March 19, 2009

Public Execution (by Hanging) in Aleppo
Aleppo, Syria

Three men were supposedly set to be executed in a public square this morning.

Being that such a thing is a part of Syrian culture, and one hell of a random opportunity to witness said culture, I felt compelled to attend.

The last public execution to take place in the city was back in October 2007, where apparently a group of kids (five, aged 18–23) were running around robbing and slitting the throats of taxi drivers.

These things used to be large, public displays under the prior presidency, but his son (and current successor) feels somewhat differently. Hangings are done at an inconvenient time of the morning for most, though the bodies are supposedly still left on display for two hours after the event.

Regardless, the message still rings clear for locals: Justice is swift and sever for those that take lives.

As a result, supposedly this county enjoys a higher degree of safety from such things than its neighbors. Whether this is true or not is up for debate, though Syria's 73.6% literacy rate for women over age 15 doesn't instill much faith in any system they've got in place (yeesh, statistically, over 1 out of every 4 women encountered here will be illiterate!).

But I digress, back to the hanging…

Three men were caught on a security camera in a botched jewelry store robbery (which I've obtained footage of and have included below).

One of the three robbers had an automatic rifle, and when the store clerk foolishly hit the gate button for the storefront the gunman panicked and opened fire at close range, killing him. Then, for some reason, we see the same man shooting into the street (or at the gate?), where he killed a second person. Later, the three would be implicated in the death of the taxi driver that had driven them away from the scene.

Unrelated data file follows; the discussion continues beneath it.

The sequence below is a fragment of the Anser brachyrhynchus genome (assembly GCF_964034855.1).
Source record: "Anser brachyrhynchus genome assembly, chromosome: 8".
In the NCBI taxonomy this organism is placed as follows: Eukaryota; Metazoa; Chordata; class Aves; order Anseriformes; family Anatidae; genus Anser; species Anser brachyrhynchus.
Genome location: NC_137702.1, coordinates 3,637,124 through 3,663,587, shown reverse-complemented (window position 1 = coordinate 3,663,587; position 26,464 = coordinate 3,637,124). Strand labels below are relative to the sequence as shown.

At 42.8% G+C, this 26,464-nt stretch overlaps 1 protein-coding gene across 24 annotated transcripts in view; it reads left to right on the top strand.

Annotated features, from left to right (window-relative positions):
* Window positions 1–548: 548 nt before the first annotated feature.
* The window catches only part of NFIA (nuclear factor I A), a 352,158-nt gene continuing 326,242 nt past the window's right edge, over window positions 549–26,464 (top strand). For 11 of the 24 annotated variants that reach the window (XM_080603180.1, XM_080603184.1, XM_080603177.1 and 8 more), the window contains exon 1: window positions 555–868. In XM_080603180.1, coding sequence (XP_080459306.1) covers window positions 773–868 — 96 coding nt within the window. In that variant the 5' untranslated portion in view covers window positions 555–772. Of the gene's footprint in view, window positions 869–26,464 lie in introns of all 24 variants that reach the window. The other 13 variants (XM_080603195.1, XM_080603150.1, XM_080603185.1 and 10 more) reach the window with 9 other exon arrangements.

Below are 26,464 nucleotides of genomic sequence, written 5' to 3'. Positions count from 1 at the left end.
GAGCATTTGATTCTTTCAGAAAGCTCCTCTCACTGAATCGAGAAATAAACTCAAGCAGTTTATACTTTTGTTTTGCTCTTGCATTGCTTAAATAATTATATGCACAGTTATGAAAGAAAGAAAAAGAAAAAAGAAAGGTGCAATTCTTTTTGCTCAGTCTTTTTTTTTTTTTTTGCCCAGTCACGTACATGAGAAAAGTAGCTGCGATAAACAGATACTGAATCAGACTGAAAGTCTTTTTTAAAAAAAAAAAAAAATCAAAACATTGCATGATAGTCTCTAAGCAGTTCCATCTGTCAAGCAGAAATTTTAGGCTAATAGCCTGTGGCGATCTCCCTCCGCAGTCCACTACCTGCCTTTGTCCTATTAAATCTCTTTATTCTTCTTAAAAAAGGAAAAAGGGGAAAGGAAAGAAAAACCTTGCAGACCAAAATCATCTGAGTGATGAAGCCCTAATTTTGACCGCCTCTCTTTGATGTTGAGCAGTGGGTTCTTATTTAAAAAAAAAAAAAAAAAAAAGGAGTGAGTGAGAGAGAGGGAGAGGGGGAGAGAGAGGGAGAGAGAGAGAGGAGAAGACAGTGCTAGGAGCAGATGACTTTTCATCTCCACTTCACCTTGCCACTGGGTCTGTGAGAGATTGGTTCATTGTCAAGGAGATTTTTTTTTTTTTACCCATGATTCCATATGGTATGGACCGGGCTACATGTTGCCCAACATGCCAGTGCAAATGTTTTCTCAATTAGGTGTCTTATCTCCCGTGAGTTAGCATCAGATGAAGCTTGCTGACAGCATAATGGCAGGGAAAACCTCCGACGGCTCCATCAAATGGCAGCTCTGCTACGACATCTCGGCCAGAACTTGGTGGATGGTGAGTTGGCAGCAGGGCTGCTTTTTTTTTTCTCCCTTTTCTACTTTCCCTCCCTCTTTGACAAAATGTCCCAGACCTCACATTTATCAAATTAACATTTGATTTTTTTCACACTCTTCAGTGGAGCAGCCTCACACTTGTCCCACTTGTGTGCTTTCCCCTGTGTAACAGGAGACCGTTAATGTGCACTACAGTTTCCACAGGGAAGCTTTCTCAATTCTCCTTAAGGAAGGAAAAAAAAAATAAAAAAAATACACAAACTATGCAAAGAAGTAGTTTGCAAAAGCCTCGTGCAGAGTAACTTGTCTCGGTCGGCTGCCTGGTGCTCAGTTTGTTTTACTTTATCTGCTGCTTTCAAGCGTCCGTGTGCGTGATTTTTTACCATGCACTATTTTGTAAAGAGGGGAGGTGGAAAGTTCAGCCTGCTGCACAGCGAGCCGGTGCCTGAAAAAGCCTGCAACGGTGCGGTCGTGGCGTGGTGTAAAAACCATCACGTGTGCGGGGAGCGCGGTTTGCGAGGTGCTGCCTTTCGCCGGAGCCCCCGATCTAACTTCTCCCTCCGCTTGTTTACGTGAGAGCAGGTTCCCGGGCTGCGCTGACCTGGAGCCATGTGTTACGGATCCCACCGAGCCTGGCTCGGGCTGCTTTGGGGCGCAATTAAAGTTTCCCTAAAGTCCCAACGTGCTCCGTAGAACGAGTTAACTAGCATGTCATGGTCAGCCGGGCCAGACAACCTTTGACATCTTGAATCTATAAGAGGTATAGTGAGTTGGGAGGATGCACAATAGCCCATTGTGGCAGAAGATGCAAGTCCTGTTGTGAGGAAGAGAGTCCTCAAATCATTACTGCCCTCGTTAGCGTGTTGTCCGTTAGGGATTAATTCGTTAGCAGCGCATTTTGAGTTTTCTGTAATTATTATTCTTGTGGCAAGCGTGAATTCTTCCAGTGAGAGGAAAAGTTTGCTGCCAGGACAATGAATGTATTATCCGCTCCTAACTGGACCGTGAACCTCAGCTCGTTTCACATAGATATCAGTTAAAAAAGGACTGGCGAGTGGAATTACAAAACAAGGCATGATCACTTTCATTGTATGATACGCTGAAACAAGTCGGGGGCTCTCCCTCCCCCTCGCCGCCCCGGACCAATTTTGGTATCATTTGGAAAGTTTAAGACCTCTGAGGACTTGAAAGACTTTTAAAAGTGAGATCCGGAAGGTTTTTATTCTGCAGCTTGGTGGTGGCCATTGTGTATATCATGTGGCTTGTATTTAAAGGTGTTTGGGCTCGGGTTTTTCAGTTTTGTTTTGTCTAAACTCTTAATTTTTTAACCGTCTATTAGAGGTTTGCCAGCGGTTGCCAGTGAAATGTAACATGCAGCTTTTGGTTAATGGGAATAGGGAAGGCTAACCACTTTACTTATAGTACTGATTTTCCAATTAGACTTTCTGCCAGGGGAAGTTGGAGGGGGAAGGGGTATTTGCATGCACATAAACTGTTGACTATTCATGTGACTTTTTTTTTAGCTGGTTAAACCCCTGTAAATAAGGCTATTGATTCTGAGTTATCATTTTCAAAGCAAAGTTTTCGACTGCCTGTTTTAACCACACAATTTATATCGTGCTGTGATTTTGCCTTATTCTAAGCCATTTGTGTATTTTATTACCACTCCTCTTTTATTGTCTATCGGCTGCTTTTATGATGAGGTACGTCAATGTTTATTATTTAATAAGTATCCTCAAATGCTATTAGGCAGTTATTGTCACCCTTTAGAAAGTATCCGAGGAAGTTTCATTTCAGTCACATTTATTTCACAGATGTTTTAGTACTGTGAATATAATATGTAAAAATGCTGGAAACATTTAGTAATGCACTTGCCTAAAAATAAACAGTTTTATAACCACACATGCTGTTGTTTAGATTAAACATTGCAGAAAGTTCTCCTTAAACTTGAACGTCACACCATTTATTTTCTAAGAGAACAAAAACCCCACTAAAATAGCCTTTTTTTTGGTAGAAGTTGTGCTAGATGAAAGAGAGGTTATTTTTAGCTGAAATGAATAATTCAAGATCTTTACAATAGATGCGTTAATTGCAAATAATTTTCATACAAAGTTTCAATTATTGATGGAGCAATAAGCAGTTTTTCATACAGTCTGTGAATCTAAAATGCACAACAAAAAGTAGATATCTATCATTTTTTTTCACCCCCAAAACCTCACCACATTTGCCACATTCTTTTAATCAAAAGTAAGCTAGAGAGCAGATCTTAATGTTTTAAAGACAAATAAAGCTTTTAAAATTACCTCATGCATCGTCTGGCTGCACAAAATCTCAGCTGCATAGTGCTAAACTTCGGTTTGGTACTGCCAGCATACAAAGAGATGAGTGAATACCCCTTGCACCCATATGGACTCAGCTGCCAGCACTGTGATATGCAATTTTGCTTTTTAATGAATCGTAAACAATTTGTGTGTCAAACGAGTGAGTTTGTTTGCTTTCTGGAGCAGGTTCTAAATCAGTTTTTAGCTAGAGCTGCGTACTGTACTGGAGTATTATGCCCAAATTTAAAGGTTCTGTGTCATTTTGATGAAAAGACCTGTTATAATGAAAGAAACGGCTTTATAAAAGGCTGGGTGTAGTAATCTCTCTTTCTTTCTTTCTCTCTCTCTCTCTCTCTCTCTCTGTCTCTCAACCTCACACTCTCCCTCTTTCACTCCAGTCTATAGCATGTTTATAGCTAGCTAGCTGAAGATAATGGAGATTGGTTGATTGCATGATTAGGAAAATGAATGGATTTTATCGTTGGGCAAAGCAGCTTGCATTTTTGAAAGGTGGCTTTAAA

It took only 72 hours between the time that all three were caught (on the same day), judged, and sentenced to death.

( video: 2009 Aleppo Gunmen )

The execution was supposedly to be at 5:00 a.m. sharp, in the cold twilight hours just after dawn.

I got up at 4:25 to get to the square (dressing in warm clothing and concealing my face), only to find that no one was there. There was some debate regarding the date of this thing between my people here—some said today, others tomorrow, then came this mention of 'next week'. Maybe I wasn't even the right location for the spectacle, I was just going off the information passed to people I knew from the Syrians they knew.

Whatever the deal is, I'll be leaving the city tomorrow morning, unable to attend regardless of when it's actually scheduled. How disappointing.


The United States


April 16th, 2009

Why conceal your face?

Israel and the Palestinian Territories


April 19th, 2009

I was there and missed or didnt get it confirmed either.
Concealing Craigs face? perhaps it was early in the morning, Aleppo or a lot of these parts get pretty cold. I was there similar time and it was frezzing.

I found this city very safe. People are very welcoming. They stop you on the street to say "Hello, welcome" or "Come in for coffee/Tea", my favourite "hello, excuse me do you need help? Where would you like to go"
Love Syria

The United Kingdom


July 5th, 2010

I am currently researching the death penalty in Syria which is how I came across this page.

The death penalty should not be confused with 'culture', but rather recognised for what it is: a barbaric form of punishment, outlawed widely in international law and very regularly misapplied for various crimes that in many countries aren't even illegal. Obviously I am talking sodomy or adultry here, not murder.

To attend a hanging as entertainment, albeit disguised as conforming with local 'culture', just goes to ensure such punishment will never be fully abolished.

I think that it would do the author well to read up somewhat on the statisics of the use of the death penalty in the middle east; the flawed, biased and untransparent judicial system of Syria, the regular use of torture in police custody (goes to extracting confessions) and the international condemnation of the procedural unfairness of trials. Maybe then he will think again before attending, and as such indirectly sanctioning, a public execution. And certainly not be disappointed by the lack of them.

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